Award Abstract #0454519
LTREB : A Long-Term Study of Metacommunity Dynamics of Amphibians and Their Predators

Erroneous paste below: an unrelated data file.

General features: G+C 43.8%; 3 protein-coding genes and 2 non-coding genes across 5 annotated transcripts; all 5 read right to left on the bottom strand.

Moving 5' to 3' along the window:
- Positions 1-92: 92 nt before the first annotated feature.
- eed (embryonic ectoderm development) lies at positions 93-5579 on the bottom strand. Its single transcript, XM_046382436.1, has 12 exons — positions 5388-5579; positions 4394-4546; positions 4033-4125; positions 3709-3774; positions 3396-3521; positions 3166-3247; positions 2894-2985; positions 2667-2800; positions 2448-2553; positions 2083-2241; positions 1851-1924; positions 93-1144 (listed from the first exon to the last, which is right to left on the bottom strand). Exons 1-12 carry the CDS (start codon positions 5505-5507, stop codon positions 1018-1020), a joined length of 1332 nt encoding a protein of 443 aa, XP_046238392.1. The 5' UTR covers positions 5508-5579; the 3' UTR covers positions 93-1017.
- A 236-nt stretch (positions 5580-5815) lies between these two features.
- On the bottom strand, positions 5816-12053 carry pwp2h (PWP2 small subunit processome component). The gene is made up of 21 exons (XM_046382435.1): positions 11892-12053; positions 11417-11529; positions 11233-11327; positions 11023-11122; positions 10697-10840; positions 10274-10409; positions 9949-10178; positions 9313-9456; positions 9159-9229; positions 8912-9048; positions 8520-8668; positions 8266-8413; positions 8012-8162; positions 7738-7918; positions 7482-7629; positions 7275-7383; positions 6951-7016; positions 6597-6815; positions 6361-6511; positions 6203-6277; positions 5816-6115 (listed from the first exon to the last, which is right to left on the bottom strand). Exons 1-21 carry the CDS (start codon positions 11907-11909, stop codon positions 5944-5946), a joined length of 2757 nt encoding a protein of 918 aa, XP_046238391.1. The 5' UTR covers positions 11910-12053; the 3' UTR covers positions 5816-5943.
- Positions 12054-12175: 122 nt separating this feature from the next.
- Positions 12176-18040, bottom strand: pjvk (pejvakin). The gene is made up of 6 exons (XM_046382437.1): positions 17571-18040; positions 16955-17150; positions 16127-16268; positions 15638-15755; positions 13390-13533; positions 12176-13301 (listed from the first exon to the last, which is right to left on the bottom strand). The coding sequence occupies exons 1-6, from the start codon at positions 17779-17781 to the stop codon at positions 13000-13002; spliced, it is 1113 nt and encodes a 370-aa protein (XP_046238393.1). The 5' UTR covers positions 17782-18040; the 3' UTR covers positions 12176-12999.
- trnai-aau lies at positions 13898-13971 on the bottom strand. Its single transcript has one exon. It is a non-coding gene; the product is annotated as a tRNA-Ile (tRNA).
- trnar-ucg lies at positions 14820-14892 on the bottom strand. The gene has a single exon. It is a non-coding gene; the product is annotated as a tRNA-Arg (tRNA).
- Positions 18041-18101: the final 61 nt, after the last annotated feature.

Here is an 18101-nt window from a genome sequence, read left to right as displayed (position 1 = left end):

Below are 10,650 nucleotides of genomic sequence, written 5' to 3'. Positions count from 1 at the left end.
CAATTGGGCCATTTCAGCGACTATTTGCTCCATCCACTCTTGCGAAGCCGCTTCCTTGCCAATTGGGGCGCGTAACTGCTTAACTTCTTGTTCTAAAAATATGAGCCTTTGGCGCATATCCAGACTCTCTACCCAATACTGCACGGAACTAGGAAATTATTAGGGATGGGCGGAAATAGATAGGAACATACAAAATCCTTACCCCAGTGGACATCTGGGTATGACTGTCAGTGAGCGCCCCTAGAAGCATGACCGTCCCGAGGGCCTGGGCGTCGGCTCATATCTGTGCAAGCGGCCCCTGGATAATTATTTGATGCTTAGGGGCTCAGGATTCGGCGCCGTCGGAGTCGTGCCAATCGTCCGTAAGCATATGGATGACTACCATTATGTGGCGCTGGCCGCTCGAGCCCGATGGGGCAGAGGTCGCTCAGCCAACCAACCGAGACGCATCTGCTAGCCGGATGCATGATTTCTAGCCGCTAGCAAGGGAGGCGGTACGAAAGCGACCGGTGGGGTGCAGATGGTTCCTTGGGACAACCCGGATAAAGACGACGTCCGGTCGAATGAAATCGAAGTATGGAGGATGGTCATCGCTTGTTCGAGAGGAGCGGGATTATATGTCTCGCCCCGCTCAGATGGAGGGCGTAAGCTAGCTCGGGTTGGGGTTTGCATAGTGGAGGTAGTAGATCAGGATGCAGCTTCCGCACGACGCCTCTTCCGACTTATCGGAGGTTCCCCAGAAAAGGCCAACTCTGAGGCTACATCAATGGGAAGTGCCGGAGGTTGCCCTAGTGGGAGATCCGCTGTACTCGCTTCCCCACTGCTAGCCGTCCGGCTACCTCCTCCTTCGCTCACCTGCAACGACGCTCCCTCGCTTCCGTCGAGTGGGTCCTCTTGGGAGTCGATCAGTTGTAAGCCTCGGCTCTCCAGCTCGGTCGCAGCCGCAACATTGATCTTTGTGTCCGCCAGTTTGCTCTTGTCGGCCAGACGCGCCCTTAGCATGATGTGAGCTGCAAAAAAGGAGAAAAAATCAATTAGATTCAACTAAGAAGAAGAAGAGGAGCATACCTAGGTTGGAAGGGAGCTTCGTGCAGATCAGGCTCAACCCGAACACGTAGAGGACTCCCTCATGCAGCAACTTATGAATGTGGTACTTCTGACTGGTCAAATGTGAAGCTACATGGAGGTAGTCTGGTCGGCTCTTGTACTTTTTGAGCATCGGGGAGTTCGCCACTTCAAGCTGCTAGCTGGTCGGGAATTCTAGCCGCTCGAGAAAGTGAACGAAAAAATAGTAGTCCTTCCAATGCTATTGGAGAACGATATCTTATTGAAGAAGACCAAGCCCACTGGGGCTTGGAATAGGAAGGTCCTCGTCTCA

This grant continues our long-term survey work on population sizes of 14 species of amphibians and their predators in 37 ponds on the University of Michigan's E. S. George Reserve. This survey is providing a unique database on the long-term dynamics of amphibians over a large area. Such data are critical in light of the worldwide decline in amphibian populations and permit interpretation of trends in amphibian populations, and responses to factors such as climate change, introduction of exotic species, or emerging diseases. We additionally address a central current question in ecology; i.e. what is the relationship between local (pond) and regional (landscape) population dynamics of these species. This question is increasingly important as ecologists are asked to develop methods to take small scale studies of ecological processes to the larger scale dynamics of concern to conservation biology and management. In particular, current conservation strategies for freshwater wetlands essentially ignore the role of connections (movement of animals) among wetlands. The proposed research will improve our understanding of the demographic linkages among these habitats, and enable more effective management strategies.